— D. Creahan
Sotheby’s Impressionist and Modern Evening Sale [Sotheby’s]
Sotheby’s Fails to Reach Low Estimate at Modern Art Auction [Bloomberg]
Christie’s Impressionist and Modern Evening Sale [Christie’s]
With the bustling week of sales and exhibitions in Basel now capped, the final major auctions of the spring are set to take place in London, as two weeks of auctions will look to test the waters of a market seemingly on the rebound after a strong outing earlier this season in New York. Beginning this week with a pair of Impressionist and Modern Sales, the week’s proceedings should make for an intriguing wrap up of the first half of 2018. Read More »
It’s hard to estimate Leo Fitzpatrick’s impact on the course of Marlborough Contemporary’s programming. The director, who joined the gallery in 2015, has dipped his toes into any number of puddles over the course of his time with the gallery, yet always bringing an equally studied and adventurous approach to curation across the gallery’s two story exhibition space. The shows have twisted in and out of the gallery’s broader curatorial vision, pulling both from the deeper reaches of contemporary art history and from the gallery’s list of frequent collaborators. For his most recent exhibition project, BURNT, Fitzpatrick continues this trend, inviting a broad swath of artists to a show that manages to both unite diverse voices and focus them towards the modern American cultural landscape. Read More »
Sean Kelly’s exhibition of 180 small scale portraits by Chinese artist Liu Wei offers an intimate and thought-provoking survey into the psychological layers of portraiture, a genre almost as archaic as art history itself. Entitled 180 Faces, the exhibition of modest scale portraits of anonymous individuals are hung akin to the style of the salon, with a twist on the traditional display fashion as the frames’ sleek surfaces blend into the gallery’s contemporary white-cube interior. Read More »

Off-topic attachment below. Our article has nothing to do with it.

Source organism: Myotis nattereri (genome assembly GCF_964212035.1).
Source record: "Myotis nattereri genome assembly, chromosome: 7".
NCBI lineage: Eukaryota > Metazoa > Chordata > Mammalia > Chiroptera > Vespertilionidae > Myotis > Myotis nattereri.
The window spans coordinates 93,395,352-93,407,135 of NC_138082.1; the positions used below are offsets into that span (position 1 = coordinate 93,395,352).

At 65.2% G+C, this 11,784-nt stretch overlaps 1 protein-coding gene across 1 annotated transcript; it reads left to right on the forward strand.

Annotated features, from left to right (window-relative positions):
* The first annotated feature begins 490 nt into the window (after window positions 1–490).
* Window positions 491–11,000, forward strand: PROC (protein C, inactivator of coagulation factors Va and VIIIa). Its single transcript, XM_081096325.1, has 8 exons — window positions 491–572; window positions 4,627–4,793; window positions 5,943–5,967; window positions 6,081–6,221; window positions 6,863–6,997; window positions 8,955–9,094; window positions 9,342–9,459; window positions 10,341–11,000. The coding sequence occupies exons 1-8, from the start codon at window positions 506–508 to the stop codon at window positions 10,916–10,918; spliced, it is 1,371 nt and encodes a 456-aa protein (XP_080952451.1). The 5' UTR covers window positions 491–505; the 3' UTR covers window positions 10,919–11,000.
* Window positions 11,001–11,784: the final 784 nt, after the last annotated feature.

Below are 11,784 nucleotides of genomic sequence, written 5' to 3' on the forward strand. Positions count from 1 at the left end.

Offering a fitting counterpoint to the expanses of the Messe Basel, Liste Art Fair has returned to Warteck, a former schoolhouse on the banks of the Rhine now serving as an exhibition and performance space, for another year of exhibitions showcasing adventurous and exploratory proects from a range of galleries around the globe. Liste continues to build on its position as one of the central hubs for the week of Art Basel, priding itself on a careful curation of young galleries, dynamic, forward-thinking works, and a roster of performances that remains one of the week’s main draws.
Art Basel has opened its doors, kicking off a marathon week of sales and shows in the Swiss city that marks another year for the landmark giant of contemporary and modern art selling. Marking the terminus for the first half of the year’s major primary market activity, the fair once again showed why its impressive scale and appointments makes it such a draw for collectors, artists and dealers.
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“Back in the day the club was my safe place-and losing myself on the dance floor has always kept me centered.”
The Let Go is artist Nick Cave’s new work at Park Avenue Armory, a multi-sensory performance using visual works, sounds, and movement to transform the Armory into a dance-based town hall aimed at bringing together visitors, performers, DJs, dancers and community members to participate in a collective act of catharsis. The audience is asked to let go of frustration and negativity, and to uplift one another as they participate in this powerful socially-engaged piece. Stringing together a series of interrelated works, The Let Go is bounded by the installation Chase, and where a performance titled The Up Right, featuring one of Cave’s signature Sound Suits, is activated by a jazz keyboardist, choir and opera singer. Concluding the performance, the “town hall” becomes a dance hall, complete with DJ. Read More »